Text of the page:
(Reuters) - Liverpool won the last of their 18 First Division titles in the 1989-90 season but the decline of an ageing team had already started in the wake of the Hillsborough stadium disaster.
There was a sense of inevitability about the team’s empire crumbling when the new campaign started, as the Anfield club’s former Scotland defender Steve Nicol recalled.
“The last time we won the league, we were in decline from the team the year before. There’s no way we played half as well or with the same passion or commitment,” Nicol, who played for the Reds from 1981-95, wrote in his autobiography, “Five League Titles and a Packet of Crisps”.
“There’s just no way we were as good that year — the last time we won the league — compared to the year before. That’s when (the decline) started.”
Nicol said he was badly shaken by the Hillsborough disaster, when 96 people died and 766 were injured during the 1989 FA Cup semi-final between Liverpool and Nottingham Forest in Sheffield.
Things would not be the same for the Reds after the tragedy. Players were shaken, and manager Kenny Dalglish would eventually leave, self-admittedly “unwell and under strain”.
“Three years of being unable to focus properly,” said Nicol. “Three years of playing in a bubble. Three years on autopilot. It was hard to realise that was the case at the time. Impossible, in fact.
“Trying, and failing, to deal with the aftermath was obviously having an effect but no-one knew how to properly cope with it.”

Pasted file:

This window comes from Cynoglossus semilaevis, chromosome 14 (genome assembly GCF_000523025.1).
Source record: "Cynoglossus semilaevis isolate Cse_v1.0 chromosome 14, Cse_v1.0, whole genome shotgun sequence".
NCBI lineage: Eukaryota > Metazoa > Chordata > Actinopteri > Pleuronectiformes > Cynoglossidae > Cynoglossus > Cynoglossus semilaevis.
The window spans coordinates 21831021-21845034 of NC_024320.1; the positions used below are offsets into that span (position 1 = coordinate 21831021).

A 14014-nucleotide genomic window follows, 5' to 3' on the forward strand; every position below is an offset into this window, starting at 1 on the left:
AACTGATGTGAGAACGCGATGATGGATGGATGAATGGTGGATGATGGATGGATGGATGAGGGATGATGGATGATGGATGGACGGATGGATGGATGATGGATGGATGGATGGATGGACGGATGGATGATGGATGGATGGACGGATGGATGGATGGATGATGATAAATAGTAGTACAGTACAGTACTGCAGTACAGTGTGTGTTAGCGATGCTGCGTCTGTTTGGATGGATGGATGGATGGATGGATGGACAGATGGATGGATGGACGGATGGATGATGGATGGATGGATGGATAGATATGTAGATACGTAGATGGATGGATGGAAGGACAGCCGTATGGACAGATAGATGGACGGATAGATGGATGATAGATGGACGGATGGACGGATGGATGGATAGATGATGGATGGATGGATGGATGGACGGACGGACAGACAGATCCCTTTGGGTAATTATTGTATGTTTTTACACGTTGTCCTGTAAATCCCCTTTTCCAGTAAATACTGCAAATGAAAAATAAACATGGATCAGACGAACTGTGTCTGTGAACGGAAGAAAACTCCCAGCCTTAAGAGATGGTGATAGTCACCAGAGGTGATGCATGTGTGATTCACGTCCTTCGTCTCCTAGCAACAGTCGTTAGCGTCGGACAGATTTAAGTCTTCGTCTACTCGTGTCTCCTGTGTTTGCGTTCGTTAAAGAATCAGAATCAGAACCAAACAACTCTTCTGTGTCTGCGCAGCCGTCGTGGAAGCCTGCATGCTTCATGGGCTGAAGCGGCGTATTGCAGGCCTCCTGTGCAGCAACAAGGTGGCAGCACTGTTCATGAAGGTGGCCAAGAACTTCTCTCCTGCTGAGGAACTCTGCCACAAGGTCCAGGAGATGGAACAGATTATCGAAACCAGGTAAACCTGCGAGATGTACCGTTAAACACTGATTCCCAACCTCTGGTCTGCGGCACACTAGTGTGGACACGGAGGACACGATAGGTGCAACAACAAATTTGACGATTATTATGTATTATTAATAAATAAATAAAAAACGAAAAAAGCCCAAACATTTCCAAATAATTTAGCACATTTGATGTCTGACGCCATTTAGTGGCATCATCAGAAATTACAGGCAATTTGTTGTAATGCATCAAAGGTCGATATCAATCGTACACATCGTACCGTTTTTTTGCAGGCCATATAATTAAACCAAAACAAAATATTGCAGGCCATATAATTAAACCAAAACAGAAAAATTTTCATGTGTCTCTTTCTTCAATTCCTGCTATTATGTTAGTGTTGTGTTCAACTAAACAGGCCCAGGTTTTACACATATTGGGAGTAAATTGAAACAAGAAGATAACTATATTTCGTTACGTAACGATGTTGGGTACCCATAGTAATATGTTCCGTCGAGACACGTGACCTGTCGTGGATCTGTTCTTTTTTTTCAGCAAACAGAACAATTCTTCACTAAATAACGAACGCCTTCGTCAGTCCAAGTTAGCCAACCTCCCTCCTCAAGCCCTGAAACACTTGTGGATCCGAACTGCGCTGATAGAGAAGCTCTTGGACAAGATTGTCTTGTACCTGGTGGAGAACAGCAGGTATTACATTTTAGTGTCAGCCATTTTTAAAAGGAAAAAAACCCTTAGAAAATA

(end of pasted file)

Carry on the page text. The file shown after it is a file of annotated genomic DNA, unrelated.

Having lost the title in dramatic fashion to Arsenal the previous season, Liverpool started the 1989-90 season with an 11-match unbeaten run.
But their edge was going and the deterioration was epitomised by the FA Cup semi-final against Crystal Palace when they lost 4-3 in extra time after leading 1-0 and 3-2, with all the London side’s goals coming from set pieces.
It was suggested that Liverpool were not ready for the shift which was about to happen in English football with the creation of the Premier League as clubs took advantage of lucrative television rights deals and soaring ticket prices.
“You can take away (the kids’) ability to support their local team and the best way to do that, of course, is to up the price,” Liverpool-born screenwriter Jimmy McGovern wrote.
“That’s been happening ever since the Football Association stupidly allowed the Premier League to break away from the Football League.
“But the bourgeoisification of football is in no way to blame for the decline of Liverpool Football Club. No, our decline began a little earlier — at Hillsborough in 1989.”
Reporting by Julien Pretot; Editing by Michael Perry